Global Marketing

Why KFC Christmas in Tokyo is a Really, Really Big Thing

What's on your Christmas menu this year? Perhaps a nice big hunk of prime rib, a clove-studded ham, or if you're the non-traditional type, maybe Chinese takeout? That is, of course, unless you're in Tokyo, where chances are good you'll be feasting on KFC. That's right - good old American Kentucky Fried Chicken, first hawked by the late Colonel Sanders, is the meal of choice among folks in Japan, where, ironically enough, Christmas day isn't even a holiday. In spite of that technicality, KFC's "Christmas Party Barrel", a combo of 'premium' chicken, salad and chocolate cake that's only available on December 23rd, 24th and 25th in Japan, is the must-have Christmas meal. It can be pre-ordered at any of Japan's 1,200 KFC outlets up to two months in advance, and folks are rumored to wait in line hours to get their Christmas day KFC fix. Rumor also has it that KFC Japan sells twice as much chicken in December than any other month, and that it's all-hands-on-deck (executives included) at Japanese KFC outlets during this insanely busy season. So, how did this American take-out standby become a wildly popular Japanese holiday tradition? Brilliant marketing, that's how. The Colonels' chicken debuted in Japan in May, 1970, at the Osaka World Expo, where over 4,500 KFC meals were served - every single day! In July 1970 KFC Japan was established, with the flagship store opening that same year. In spite of their best efforts, KFC's launch in Japan was dismal - until 1974, when their now-famous "Kurisumasu ni wa Kentakkii" (Kentucky for Christmas!) campaign was launched, urging Japanese diners to enjoy a gourmet KFC meal for the holidays. Right about now, you're probably wondering just why anyone would want KFC for Christmas, right? Urban legend has it that the KFC Christmas craze was inspired by an American who, unable to find a proper turkey holiday dinner in Tokyo during the early 1970s, headed to the nearest KFC for a chicken meal, telling the manager, "I just have no choice but celebrating Christmas with KFC chicken". That brief encounter is said to have spawned KFC Japan's 1974 winter ad campaign that promoted celebrating the highly-commercialized Japanese version of the holiday with a time-limited meal from KFC. Since that time, KFC's "Christmas Party Barrels" and premium holiday meals have evolved into a 40-year old tradition based in Tokyo, where advertisements promoting KFC are synonymous with the winter holiday season. To understand just how KFC managed to corner the Japanese Christmas meal market, you need to know two things - Japanese consumers are obsessed with all things foreign, and they have a special affinity for American pop icons; and KFC Japan is a very, very different place than the Colonel's restaurants stateside. They have a plethora of items unavailable on the menus back in the US, including but not limited to whole 'premium series' chickens and marinated chicken drum sticks. In fact, KFC's in Japan are considered to be upscale dining establishments, where meals sell for upwards of 25$ per person, and in the case of the KFC ROUTE 25 in Tokyo's Shimokitazawa Station, patrons can even order fine Scotch from the fully-stocked whiskey bar. So if you're visiting Japan this holiday season, why not make like the locals and feast on KFC?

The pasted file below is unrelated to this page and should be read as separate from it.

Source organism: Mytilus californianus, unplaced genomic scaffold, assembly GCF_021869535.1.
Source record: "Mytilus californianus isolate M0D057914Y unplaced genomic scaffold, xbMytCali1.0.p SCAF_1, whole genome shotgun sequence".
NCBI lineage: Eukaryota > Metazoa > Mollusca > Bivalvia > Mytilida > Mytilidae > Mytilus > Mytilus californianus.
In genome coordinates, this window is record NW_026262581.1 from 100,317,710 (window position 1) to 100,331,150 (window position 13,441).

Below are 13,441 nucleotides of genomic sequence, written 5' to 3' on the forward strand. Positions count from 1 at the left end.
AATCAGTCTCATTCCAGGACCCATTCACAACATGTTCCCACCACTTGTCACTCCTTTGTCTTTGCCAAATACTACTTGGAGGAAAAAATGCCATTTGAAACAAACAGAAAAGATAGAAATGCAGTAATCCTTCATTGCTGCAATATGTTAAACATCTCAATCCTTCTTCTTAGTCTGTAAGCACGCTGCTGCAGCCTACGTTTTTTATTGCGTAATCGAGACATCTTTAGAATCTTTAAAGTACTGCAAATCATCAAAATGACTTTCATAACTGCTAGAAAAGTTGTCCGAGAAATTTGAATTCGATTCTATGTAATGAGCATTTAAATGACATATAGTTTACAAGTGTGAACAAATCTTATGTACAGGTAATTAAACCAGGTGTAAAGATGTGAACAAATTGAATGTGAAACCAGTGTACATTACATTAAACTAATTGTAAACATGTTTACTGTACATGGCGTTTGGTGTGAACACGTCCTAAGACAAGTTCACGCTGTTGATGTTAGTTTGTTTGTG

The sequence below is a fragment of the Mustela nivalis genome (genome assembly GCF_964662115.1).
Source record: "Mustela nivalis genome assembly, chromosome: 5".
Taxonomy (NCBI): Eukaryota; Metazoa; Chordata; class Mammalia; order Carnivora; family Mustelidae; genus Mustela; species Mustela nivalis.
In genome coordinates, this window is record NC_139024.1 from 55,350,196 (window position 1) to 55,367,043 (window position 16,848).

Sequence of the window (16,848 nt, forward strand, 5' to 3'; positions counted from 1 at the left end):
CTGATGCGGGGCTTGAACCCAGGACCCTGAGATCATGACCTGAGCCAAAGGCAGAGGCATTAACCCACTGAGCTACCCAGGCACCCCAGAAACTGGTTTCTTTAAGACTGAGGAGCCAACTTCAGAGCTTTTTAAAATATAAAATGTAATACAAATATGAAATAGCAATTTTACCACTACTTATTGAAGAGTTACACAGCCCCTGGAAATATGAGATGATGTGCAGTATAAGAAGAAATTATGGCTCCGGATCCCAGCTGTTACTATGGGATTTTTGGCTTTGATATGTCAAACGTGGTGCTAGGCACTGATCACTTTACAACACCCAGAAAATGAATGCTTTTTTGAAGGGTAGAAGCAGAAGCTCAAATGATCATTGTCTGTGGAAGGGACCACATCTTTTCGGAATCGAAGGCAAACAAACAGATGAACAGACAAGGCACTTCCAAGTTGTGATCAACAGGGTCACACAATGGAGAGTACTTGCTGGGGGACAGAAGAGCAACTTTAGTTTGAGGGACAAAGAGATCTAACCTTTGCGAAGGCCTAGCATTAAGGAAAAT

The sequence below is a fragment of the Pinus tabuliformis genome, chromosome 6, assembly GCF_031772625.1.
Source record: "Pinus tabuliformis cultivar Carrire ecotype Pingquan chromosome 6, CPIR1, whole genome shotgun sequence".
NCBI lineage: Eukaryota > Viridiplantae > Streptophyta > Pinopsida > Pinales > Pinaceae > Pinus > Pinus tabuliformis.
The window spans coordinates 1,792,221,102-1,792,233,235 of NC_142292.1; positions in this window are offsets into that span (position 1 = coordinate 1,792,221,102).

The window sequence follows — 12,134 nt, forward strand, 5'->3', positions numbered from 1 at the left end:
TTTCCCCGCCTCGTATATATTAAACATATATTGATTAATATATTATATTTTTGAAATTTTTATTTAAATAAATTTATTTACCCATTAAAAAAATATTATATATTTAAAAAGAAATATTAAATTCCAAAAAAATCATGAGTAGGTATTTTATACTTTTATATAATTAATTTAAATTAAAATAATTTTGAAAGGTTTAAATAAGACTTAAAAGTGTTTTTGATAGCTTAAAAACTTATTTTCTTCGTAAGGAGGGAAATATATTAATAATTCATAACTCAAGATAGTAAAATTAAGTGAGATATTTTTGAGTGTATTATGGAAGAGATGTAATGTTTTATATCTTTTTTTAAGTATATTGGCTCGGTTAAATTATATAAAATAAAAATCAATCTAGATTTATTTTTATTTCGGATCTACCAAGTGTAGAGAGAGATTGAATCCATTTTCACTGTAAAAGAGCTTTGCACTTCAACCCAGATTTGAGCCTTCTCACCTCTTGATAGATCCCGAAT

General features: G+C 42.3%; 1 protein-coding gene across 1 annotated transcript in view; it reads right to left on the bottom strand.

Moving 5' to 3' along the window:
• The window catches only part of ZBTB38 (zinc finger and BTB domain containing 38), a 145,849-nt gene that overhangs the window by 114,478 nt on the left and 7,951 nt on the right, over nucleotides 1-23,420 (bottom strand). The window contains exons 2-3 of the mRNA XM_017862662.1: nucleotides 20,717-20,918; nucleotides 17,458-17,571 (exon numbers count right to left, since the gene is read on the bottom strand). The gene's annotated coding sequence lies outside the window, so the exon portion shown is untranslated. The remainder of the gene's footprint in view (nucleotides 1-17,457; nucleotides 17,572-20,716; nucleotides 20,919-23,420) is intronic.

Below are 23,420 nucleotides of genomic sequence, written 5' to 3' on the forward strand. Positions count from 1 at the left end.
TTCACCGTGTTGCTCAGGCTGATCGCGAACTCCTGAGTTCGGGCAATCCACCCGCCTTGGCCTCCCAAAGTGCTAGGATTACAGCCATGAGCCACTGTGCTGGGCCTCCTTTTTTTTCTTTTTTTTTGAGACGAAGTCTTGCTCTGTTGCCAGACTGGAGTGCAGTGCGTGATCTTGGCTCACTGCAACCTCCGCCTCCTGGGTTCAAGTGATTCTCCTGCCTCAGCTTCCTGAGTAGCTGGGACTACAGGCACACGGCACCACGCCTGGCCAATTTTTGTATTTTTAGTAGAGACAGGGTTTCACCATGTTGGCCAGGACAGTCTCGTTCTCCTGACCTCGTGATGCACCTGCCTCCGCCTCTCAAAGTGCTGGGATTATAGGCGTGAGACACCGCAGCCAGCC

Image credit: Chris Gladis
Written by Stephanie Lindgren

Steph has a knack for video games, photography and urban exploration. She spends her free time in her apartment that smells of rich mahogany, and is filled with many leather bound books.